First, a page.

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G-7 backs 15% minimum global tax rate

Finance ministers from the Group of Seven agreed to set a global minimum corporate tax of at least 15% to deter multinationals from using tax havens.

U.K. Foreign Secretary Dominic Raab, center, hosts the G-7 foreign and development ministers' meeting in London
U.K. Foreign Secretary Dominic Raab, center, hosts the G-7 foreign and development ministers' meeting in London (AN/G-7)

LONDON (AN) —Finance ministers from the Group of Seven wealthy democracies agreed on Saturday to set a global minimum corporate tax of at least 15% in an effort to recoup a greater portion of income that multinational businesses stash away in low-rate nations and tax havens.

The deal reached among G-7 finance ministers meeting in London represents a major breakthrough in a long attempt to revamp international corporate tax laws, including forcing the world's biggest companies to pay taxes in nations where their goods or services are sold even if they have no physical offices there.

The rules would apply to global firms with at least a 10% profit margin, the G-7 finance ministers said, and would see 20% of any profit above that 10% margin "reallocated" and then subjected to tax in the countries where they operate. The ministers agreed the G-7 nations would adhere to a global minimum corporate tax of at least 15% operated on a country-by-country basis, creating a more level playing field and cracking down on tax avoidance.

The G-7 nations — Canada, France, Germany, Italy, Japan, the United Kingdom, and the United States — called it a "seismic agreement on global tax reform that will mean the largest multinational tech giants will pay their fair share of tax in the countries in which they operate." They also agreed to follow the U.K.'s lead in making climate reporting mandatory and imposing measures to crack down on the proceeds of environmental crimes, according to a G-7 statement.

"I'm delighted to announce that G-7 finance ministers today, after years of discussions, have reached a historic agreement to reform the global tax system to make it fit for the global digital age and, crucially, to make sure that it’s fair, so that the right companies pay the right tax in the right places,” British Chancellor of the Exchequer Rishi Sunak said in a video statement.

Ending the 'race-to-the-bottom'

European nations, in particular, have wrestled with major tech companies such as U.S. heavyweights Amazon, Apple, Facebook and Google that collect revenue without paying more in taxes. U.S. President Joe Biden's support for a global minimum corporate tax rate of at least 15% and possibly higher clinched the deal.

Concerned that the international corporate tax system fails to properly account for the global economy's increasing digitalization, France unilaterally imposed a digital services tax on revenue from companies such as Google, Amazon and Facebook. More European nations followed suit. The G-7 agreement could supplant those unilateral digital taxes with a global deal.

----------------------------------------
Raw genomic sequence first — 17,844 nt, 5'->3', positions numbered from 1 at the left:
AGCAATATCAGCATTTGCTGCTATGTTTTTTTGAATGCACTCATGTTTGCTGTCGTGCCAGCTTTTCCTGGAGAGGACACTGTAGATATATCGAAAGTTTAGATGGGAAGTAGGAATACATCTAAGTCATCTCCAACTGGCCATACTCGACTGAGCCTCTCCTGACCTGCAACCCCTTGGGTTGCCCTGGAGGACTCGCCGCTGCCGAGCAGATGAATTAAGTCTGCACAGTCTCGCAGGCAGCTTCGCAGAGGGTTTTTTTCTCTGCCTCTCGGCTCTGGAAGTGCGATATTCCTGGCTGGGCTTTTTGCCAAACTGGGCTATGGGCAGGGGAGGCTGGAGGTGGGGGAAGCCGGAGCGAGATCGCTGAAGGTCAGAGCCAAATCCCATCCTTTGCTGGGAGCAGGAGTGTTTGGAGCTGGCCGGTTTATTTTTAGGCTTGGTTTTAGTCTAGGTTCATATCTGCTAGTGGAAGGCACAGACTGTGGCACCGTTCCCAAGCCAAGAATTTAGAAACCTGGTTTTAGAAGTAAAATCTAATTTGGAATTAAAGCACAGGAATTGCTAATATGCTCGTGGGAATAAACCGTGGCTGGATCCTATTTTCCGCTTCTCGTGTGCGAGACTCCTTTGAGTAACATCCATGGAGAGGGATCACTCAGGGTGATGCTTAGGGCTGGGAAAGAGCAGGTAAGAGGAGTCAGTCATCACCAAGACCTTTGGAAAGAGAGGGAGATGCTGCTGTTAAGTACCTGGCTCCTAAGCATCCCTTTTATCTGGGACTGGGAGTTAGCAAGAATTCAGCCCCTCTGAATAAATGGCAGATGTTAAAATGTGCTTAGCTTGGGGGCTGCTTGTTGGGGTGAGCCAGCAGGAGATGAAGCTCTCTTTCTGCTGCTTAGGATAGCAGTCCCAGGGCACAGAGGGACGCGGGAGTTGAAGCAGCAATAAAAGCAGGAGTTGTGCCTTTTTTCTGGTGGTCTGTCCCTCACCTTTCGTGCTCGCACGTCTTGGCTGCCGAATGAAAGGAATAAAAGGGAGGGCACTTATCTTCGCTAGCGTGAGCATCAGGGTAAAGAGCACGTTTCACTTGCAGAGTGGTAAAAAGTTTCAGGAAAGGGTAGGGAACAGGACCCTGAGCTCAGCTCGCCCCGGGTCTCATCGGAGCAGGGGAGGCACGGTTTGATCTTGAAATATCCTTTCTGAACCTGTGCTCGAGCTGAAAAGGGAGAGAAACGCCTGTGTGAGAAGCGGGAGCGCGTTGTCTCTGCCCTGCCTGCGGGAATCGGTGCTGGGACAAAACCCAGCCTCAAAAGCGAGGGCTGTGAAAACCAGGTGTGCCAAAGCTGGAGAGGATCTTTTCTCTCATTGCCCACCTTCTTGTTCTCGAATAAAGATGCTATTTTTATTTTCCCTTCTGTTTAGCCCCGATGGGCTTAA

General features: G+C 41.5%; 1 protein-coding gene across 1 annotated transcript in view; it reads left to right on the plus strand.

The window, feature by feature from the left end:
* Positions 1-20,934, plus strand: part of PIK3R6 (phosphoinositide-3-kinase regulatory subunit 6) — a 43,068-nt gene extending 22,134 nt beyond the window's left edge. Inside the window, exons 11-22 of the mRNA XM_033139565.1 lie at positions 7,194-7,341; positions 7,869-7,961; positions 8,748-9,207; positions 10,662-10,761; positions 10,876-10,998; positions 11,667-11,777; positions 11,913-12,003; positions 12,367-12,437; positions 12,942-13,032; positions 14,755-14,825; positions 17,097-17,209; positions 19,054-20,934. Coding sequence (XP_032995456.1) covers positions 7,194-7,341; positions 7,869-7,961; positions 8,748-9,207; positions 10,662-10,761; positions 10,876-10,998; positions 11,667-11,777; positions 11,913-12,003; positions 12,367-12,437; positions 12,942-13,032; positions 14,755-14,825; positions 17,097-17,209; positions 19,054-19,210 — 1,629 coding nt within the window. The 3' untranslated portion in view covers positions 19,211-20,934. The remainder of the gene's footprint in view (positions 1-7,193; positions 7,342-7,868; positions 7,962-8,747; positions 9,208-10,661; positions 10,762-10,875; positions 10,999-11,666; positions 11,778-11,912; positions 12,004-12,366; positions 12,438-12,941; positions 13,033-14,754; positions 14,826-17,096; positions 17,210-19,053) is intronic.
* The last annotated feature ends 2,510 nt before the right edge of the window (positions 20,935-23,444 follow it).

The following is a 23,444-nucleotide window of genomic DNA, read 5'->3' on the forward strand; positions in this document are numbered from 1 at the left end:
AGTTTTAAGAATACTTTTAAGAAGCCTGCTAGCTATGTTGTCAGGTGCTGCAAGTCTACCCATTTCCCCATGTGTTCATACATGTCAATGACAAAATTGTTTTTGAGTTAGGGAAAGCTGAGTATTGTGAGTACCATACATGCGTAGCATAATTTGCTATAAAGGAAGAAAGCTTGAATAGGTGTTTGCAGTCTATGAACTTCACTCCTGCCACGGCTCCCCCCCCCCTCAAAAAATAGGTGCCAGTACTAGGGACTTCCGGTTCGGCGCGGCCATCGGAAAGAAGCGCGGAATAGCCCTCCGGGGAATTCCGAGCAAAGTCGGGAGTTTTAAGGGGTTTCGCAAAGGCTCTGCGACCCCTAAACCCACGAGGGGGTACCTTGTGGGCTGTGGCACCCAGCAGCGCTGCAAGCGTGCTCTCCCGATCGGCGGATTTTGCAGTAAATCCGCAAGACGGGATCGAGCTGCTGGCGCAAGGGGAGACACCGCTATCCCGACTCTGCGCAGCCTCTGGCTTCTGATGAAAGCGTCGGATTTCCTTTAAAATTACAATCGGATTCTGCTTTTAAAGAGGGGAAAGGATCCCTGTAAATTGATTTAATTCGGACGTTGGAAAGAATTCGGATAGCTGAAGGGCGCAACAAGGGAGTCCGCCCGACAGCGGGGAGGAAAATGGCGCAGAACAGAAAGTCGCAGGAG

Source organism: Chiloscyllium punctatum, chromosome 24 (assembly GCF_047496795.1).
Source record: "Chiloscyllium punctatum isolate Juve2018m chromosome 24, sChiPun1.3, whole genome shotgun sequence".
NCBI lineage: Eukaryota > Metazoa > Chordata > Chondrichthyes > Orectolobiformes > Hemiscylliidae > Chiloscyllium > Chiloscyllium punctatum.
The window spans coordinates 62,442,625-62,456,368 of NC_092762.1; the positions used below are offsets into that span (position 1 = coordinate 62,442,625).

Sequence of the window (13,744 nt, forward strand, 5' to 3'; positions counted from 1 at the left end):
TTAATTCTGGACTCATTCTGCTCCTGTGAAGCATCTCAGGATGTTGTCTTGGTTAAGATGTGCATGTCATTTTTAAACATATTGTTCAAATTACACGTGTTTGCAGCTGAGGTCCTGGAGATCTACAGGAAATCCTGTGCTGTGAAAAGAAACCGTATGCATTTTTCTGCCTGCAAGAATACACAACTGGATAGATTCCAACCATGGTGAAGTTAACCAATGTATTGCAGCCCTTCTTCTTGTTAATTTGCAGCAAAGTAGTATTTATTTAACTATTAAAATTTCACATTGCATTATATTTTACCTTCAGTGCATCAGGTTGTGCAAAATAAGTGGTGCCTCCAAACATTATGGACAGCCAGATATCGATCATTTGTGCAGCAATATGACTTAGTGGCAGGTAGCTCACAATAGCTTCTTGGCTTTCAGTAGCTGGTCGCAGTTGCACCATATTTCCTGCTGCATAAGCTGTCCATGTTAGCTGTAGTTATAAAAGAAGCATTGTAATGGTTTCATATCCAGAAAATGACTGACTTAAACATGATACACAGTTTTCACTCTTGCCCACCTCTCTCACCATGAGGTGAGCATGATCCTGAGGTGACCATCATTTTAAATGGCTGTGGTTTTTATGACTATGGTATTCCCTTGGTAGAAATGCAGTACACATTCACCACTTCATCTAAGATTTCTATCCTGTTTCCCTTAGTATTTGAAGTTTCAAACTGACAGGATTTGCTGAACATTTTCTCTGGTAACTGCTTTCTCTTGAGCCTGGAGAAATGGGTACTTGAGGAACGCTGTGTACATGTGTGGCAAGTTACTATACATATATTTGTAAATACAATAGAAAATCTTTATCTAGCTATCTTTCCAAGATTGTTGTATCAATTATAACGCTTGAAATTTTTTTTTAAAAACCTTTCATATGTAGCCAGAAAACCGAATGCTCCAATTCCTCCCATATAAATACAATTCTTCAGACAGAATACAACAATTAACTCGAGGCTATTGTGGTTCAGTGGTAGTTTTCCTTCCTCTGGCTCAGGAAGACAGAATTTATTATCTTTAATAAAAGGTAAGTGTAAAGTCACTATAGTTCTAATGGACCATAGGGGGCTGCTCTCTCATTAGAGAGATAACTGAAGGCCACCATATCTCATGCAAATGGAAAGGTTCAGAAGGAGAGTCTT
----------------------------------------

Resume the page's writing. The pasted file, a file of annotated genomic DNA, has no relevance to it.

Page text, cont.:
The deal comes just ahead of Biden's scheduled attendance at an annual summit of G-7 leaders next weekend in Cornwall, England during his first trip abroad as president. He also plans to visit NATO allies and European Union leaders before meeting with Russian President Vladimir Putin on June 16 at Geneva.

U.S. Treasury Secretary Janet Yellen said the G-7 finance ministers' meeting produced "a significant, unprecedented commitment" that provides tremendous momentum towards fixing the problem. Negotiators hope the agreement will lead to a broader deal this summer among the Group of 20 major economies, and a final agreement before the end of the year. But an international tax treaty also would require approval by U.S. Congress and other parliaments to take effect.

"That global minimum tax would end the race-to-the-bottom in corporate taxation, and ensure fairness for the middle class and working people in the U.S. and around the world," Yellen said. "The global minimum tax would also help the global economy thrive, by leveling the playing field for businesses and encouraging countries to compete on positive bases, such as educating and training our work forces and investing in research and development and infrastructure."

Nick Clegg, the former U.K. deputy prime minister who now serves as Facebook’s vice president for global affairs, said the company welcomes the deal.

"Facebook has long called for reform of the global tax rules and we welcome the important progress made at the G-7. Today’s agreement is a significant first step towards certainty for businesses and strengthening public confidence in the global tax system," he said on Twitter. "We want the international tax reform process to succeed and recognize this could mean Facebook paying more tax, and in different places."